Twitter has 218.3 million active users but the term “active” probably means something different to most of us.
With the micro-blogging service preparing for its initial public offering (IPO), executives at the tech firm have revealed some interesting user based details.
On page 61 of its S-1 filing with the SEC officials refer to an “active user” as anyone who regularly engages with Twitter.com, Twitter-based mobile apps, and also “Twitter users who logged in and accessed Twitter through…registered third-party applications or websites.”
That last sentence refers to users who click the Tweet button on a website and send links and other information to their accounts. In many cases those users share information but do not actually check on their Twitter timeline all that often.
Sometimes users click a Tweet button, other times they auto-syndicate messages to Twitter from their Facebook posts, Tumblr accounts, WordPress blogs, and more.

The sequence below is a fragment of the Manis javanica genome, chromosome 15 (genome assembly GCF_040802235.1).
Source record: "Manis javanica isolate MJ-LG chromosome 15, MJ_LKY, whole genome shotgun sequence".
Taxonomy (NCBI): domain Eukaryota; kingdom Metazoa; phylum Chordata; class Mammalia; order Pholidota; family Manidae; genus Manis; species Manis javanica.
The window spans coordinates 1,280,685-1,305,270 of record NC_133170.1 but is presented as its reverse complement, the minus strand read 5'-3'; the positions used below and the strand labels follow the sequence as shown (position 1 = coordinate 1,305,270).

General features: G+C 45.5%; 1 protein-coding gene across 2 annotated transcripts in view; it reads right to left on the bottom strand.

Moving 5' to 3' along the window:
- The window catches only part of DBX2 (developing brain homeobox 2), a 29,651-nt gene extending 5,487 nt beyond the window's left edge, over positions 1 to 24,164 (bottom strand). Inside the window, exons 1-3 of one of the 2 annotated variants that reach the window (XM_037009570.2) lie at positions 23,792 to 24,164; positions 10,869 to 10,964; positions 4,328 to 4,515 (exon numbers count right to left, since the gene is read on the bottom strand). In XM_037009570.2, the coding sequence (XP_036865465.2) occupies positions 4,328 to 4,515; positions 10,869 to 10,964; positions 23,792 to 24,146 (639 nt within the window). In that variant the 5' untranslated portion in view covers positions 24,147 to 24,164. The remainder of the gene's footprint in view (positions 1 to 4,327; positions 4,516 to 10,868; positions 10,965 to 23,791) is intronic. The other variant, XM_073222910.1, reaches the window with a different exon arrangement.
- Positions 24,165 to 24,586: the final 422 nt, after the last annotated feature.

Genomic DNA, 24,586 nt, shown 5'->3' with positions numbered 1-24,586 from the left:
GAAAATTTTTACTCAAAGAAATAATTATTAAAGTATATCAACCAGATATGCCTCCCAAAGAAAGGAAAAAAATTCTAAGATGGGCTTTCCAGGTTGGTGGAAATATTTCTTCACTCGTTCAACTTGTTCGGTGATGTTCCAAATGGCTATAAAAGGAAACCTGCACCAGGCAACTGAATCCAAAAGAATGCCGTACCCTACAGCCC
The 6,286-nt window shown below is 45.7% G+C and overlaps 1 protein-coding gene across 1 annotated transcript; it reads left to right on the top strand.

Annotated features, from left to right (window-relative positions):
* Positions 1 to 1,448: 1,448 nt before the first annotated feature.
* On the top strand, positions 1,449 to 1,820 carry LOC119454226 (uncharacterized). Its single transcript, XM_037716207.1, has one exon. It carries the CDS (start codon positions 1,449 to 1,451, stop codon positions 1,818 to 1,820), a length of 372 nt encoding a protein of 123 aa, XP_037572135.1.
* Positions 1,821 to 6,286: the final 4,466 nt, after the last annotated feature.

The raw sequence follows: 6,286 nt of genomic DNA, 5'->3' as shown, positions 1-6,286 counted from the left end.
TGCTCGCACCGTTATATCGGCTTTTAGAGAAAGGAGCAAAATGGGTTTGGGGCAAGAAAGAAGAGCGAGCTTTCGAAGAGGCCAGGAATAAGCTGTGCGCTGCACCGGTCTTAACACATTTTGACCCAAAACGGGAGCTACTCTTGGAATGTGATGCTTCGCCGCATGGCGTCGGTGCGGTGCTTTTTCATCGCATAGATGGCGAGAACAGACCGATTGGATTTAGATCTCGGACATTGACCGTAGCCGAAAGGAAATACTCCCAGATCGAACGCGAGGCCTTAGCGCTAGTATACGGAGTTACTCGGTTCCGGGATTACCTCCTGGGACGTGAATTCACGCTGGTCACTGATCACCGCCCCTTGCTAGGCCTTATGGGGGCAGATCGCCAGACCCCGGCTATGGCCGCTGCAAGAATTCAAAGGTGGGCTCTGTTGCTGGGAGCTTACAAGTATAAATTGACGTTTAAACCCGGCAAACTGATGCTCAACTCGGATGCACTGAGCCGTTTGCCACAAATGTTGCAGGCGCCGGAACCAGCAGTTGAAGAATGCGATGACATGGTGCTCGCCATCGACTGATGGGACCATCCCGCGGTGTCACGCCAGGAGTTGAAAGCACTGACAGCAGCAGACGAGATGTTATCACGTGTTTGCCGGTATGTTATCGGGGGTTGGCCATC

While those users are not logged in and viewing their Twitter accounts regularly, their messages do lead to more activity from on-site and third-party Twitter app users which in turn leads to an increase in revenue. Essentially “blind” Twitter users generate the content that leads to engagement, even if that engagement isn’t with the person who sent the links, photos, and other information to their Twitter account.
While blind users on a network are capable of creating a massive amount of shareable content, they can also be a liability. In it’s S-1 filing Twitter lists as a risk: “the degree to which users access Twitter content through applications that do not contain our ads.”
At this time Twitter has not revealed what it believes to be the percentage of users who are blindly sharing content with the social network.